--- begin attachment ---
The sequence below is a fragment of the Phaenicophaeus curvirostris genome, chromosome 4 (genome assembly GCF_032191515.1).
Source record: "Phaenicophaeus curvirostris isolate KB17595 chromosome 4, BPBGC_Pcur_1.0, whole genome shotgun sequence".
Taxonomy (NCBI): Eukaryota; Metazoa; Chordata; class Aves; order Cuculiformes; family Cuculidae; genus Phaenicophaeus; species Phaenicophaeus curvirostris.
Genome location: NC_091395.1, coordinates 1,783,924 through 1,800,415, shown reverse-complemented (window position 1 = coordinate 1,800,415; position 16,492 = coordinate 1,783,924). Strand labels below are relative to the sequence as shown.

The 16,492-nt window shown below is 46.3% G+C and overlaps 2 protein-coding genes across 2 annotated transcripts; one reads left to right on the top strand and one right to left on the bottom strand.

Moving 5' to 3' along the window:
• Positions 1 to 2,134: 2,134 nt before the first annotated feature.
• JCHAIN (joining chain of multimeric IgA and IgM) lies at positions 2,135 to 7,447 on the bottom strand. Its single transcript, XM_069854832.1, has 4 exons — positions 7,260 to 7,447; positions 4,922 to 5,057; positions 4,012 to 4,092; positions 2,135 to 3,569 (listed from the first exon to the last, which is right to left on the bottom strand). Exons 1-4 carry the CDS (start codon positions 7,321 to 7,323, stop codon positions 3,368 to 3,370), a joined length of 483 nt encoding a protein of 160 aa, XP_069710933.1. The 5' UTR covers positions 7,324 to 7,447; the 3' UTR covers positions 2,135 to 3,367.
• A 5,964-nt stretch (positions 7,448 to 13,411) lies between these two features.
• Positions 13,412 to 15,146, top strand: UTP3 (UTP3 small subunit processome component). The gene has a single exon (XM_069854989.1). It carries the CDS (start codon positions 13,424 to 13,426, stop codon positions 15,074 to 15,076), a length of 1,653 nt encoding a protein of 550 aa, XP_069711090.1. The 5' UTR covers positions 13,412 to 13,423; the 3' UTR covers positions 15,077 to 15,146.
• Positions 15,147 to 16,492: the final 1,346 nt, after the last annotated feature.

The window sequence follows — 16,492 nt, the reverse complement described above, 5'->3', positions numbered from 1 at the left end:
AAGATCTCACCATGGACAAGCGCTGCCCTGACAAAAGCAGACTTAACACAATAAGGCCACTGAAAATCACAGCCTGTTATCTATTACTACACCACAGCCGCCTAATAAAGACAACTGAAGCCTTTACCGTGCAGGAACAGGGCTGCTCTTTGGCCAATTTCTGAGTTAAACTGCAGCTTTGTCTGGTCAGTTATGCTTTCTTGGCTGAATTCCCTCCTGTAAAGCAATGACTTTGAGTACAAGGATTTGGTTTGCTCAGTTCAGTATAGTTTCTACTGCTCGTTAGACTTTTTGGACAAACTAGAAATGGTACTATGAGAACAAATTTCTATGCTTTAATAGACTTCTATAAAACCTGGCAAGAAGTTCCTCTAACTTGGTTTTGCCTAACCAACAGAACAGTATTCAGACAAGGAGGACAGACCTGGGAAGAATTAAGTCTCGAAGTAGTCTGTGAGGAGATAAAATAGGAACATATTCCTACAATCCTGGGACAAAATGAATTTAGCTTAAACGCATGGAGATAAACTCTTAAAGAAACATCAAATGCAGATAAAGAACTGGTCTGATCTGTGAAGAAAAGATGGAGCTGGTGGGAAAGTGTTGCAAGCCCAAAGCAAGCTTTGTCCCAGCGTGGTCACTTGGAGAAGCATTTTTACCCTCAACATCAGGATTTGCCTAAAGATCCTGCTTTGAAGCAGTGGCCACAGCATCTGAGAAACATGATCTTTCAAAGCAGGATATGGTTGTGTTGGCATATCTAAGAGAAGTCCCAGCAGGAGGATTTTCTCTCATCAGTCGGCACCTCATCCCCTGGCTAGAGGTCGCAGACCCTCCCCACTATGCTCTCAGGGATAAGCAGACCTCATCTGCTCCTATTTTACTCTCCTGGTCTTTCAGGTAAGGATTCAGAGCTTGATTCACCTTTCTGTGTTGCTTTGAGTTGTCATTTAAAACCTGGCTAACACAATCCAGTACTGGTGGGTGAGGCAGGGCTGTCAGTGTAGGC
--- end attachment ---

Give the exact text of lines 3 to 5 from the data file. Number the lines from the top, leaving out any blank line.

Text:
Taxonomy (NCBI): Eukaryota; Metazoa; Chordata; class Aves; order Cuculiformes; family Cuculidae; genus Phaenicophaeus; species Phaenicophaeus curvirostris.
Genome location: NC_091395.1, coordinates 1,783,924 through 1,800,415, shown reverse-complemented (window position 1 = coordinate 1,800,415; position 16,492 = coordinate 1,783,924). Strand labels below are relative to the sequence as shown.

The 16,492-nt window shown below is 46.3% G+C and overlaps 2 protein-coding genes across 2 annotated transcripts; one reads left to right on the top strand and one right to left on the bottom strand.